gation, marine surveying, dredging and construction
activities. The Coast Guard and Army Corps also
have developed a waterways action plan (WAP) over
the last 20 years to maintain maritime safety, security
and stewardship. The WAP provides thresholds for
implementing restrictions to such things as tow size,
barge-to-horsepower ratio and, if needed, restricting
access to the river while hazardous conditions exist.
“We have a lot of missions and we have a lot of
responsibility. … Our waterways aren’t getting any
bigger or any deeper, but yet the demands being placed
on our waterways are clearly becoming more complex
each year,” Dittman said.
“From a management standpoint, each of the inland
waterways have their own unique characteristics,” he
An example of this is found in Louisiana and
Mississippi, where reconstruction of the waterways
after storms and hurricanes is common, as are post-recovery response operations. To the north, the service
has to contend with ice closing rivers and waterways
or causing damage to boats.
Any marine casualty has the potential to disrupt the
normal flow of riverborne commodities and impact our
“The end goal will be to keep commerce moving
safely, even if it is at a reduced rate,” Dittman said.
The Eighth District has major commands in St. Louis;
Memphis, Tenn.; and Louisville, Ky., along with sub-units
disbursed throughout the waterways system to ensure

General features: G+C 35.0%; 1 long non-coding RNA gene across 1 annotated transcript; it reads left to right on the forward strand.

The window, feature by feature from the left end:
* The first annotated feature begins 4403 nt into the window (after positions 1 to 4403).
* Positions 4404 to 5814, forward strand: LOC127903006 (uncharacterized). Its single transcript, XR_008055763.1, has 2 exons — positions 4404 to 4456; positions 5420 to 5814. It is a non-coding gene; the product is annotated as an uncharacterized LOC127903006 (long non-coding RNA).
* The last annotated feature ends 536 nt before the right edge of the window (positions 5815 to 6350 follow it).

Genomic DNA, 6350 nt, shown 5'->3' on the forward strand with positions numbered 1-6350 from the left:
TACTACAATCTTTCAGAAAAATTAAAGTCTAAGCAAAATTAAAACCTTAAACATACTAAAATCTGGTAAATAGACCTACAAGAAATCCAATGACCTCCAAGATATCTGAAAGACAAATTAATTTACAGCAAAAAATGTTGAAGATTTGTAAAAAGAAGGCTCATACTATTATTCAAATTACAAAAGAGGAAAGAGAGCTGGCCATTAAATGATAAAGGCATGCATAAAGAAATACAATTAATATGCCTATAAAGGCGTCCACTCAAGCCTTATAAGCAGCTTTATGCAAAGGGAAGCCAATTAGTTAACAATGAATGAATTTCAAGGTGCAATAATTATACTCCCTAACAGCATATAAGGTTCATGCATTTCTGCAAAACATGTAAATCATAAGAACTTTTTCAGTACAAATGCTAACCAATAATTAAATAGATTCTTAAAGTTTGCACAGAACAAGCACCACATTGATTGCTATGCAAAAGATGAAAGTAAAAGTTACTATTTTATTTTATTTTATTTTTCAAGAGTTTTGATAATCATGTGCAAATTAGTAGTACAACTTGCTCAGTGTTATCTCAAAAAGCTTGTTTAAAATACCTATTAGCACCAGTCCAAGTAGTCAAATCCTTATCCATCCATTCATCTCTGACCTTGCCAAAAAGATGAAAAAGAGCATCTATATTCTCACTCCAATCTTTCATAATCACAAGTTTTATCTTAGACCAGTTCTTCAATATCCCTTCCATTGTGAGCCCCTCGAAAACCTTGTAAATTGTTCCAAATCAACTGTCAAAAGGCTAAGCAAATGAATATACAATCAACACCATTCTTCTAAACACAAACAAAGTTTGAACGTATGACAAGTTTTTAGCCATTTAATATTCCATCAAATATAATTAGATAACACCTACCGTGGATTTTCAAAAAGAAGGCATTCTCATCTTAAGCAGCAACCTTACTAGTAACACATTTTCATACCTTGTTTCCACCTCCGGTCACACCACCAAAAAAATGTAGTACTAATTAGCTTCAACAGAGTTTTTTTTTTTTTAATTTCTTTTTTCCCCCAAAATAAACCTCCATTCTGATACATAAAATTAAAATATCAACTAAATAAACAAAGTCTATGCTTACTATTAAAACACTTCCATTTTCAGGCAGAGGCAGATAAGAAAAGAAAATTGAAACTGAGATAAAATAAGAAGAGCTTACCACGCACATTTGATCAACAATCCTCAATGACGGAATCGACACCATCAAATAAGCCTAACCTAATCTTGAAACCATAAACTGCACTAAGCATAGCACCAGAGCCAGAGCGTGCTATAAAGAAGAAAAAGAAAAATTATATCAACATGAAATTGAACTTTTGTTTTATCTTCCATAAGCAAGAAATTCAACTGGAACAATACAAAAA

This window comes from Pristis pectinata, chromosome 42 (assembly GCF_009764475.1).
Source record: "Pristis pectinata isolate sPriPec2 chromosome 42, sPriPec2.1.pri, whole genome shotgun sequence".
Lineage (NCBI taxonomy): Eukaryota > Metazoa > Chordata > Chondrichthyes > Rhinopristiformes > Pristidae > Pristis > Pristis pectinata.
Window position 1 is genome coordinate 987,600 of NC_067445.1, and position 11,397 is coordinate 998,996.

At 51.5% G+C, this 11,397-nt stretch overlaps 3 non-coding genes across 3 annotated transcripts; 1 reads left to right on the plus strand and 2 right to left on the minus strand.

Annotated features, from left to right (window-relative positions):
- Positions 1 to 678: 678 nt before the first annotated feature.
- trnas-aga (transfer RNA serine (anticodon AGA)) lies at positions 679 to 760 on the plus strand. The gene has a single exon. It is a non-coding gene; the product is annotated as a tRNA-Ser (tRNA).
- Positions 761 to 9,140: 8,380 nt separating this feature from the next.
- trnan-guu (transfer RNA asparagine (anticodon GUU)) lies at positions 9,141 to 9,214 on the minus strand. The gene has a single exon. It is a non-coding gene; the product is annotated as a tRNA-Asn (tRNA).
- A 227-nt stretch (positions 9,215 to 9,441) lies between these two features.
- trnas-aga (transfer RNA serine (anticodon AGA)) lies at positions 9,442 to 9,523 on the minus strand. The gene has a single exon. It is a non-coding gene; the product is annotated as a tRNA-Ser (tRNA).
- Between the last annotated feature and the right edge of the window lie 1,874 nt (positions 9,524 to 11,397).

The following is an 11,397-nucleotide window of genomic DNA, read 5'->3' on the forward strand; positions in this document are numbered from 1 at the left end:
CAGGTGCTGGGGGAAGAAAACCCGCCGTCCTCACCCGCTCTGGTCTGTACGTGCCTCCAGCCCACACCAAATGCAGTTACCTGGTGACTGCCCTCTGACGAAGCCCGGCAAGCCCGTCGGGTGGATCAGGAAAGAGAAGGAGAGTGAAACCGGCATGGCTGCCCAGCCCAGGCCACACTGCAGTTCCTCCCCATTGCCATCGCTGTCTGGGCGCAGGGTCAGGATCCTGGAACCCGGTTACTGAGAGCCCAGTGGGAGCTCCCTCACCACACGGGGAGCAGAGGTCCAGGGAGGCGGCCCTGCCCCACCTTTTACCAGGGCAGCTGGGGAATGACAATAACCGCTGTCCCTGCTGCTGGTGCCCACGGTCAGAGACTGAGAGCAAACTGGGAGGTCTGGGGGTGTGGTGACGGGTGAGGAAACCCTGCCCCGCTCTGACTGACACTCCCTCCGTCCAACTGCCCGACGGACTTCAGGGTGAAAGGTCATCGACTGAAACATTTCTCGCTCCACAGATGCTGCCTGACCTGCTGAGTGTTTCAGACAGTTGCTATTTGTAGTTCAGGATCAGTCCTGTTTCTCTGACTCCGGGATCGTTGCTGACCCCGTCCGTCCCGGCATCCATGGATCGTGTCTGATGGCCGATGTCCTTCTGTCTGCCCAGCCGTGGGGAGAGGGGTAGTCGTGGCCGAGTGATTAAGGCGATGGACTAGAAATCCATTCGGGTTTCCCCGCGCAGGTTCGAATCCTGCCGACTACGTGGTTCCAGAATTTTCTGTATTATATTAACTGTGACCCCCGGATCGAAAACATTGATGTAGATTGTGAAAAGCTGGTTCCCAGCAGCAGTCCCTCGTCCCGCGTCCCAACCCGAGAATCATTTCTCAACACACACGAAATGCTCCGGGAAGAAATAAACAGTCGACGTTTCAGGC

maritime safety, security and environmental stewardship.
“Employing the full suite of Coast Guard authorities,
capabilities and partnerships, we collaboratively plan
and prepare to respond to and recover from incidents
that occur along the waterway,” said Rear Adm. David
Callahan, district commander. “In a just-in-time econ-
omy, protecting and maintaining this vital system is
not just a matter of economic security, it is a matter of
The Coast Guard is the nation’s leading maritime
law enforcement agency and has broad jurisdictional
authority. The service enforces marine safety laws as
well as those that protect waters from the discharge of
oil, hazardous substances and non-indigenous invasive
species. The Eighth District also provides mission-critical
command-and-control support for forces responding to
environmental disasters in the maritime domain.
The service carries out ports and waterways management tasks and is responsible for providing a safe,
“Hands down, the most efficient way to move bulk
cargo is through the inland waterways transportation
system,” he said.
Goods moving through the system each day include
gasoline, oil, bulk liquids, refined products, wheat,
grain and chemicals.
The service said some of the responsibilities of
the waterways management branch in New Orleans
includes minimizing disruptions to the movement of
goods and people, maximizing recreational enjoyment
and environmentally sound use of navigable waters,
and maintaining robust waterway restoration capabilities when disruptions do occur.
Capt. Kevin Oditt, chief of prevention policy for
the Eighth District, noted that on a daily basis, district
service members handle vessel groundings, collisions,
bridge maintenance, equipment failures, fires and
explosions and crew member injuries.
“Our people really are multimission,” he said. n
A Coast Guard MH-65 Dolphin helicopter crew surveys
the region surrounding Cape Girardeau, Mo., as part a joint
response to flooding in the Midwest Jan. 3. Coast Guard
aircrews were brought to Cape Girardeau to be used as
search-and-rescue platforms and monitor high water and
flooding in the region.